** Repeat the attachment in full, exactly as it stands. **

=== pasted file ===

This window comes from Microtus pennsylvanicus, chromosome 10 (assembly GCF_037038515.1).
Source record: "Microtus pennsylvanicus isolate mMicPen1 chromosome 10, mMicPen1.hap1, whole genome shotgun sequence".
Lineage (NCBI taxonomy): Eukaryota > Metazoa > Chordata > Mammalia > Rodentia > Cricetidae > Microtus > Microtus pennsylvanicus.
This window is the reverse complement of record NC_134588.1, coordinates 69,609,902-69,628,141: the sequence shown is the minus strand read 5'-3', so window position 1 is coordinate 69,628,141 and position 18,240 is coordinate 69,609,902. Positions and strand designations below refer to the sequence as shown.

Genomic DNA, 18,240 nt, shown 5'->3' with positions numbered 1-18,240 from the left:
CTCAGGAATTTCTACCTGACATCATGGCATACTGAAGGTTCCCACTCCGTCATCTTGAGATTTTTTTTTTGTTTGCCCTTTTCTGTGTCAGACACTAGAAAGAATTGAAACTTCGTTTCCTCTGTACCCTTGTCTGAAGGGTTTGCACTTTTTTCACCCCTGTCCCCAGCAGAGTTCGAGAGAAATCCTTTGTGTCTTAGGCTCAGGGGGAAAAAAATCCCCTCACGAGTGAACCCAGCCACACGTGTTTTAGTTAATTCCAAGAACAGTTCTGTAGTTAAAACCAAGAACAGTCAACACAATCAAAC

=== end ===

This window comes from Microtus pennsylvanicus, chromosome 10 (assembly GCF_037038515.1).
Source record: "Microtus pennsylvanicus isolate mMicPen1 chromosome 10, mMicPen1.hap1, whole genome shotgun sequence".
Lineage (NCBI taxonomy): Eukaryota > Metazoa > Chordata > Mammalia > Rodentia > Cricetidae > Microtus > Microtus pennsylvanicus.
This window is the reverse complement of record NC_134588.1, coordinates 69,609,902-69,628,141: the sequence shown is the minus strand read 5'-3', so window position 1 is coordinate 69,628,141 and position 18,240 is coordinate 69,609,902. Positions and strand designations below refer to the sequence as shown.

Genomic DNA, 18,240 nt, shown 5'->3' with positions numbered 1-18,240 from the left:
CTCAGGAATTTCTACCTGACATCATGGCATACTGAAGGTTCCCACTCCGTCATCTTGAGATTTTTTTTTTGTTTGCCCTTTTCTGTGTCAGACACTAGAAAGAATTGAAACTTCGTTTCCTCTGTACCCTTGTCTGAAGGGTTTGCACTTTTTTCACCCCTGTCCCCAGCAGAGTTCGAGAGAAATCCTTTGTGTCTTAGGCTCAGGGGGAAAAAAATCCCCTCACGAGTGAACCCAGCCACACGTGTTTTAGTTAATTCCAAGAACAGTTCTGTAGTTAAAACCAAGAACAGTCAACACAATCAAAC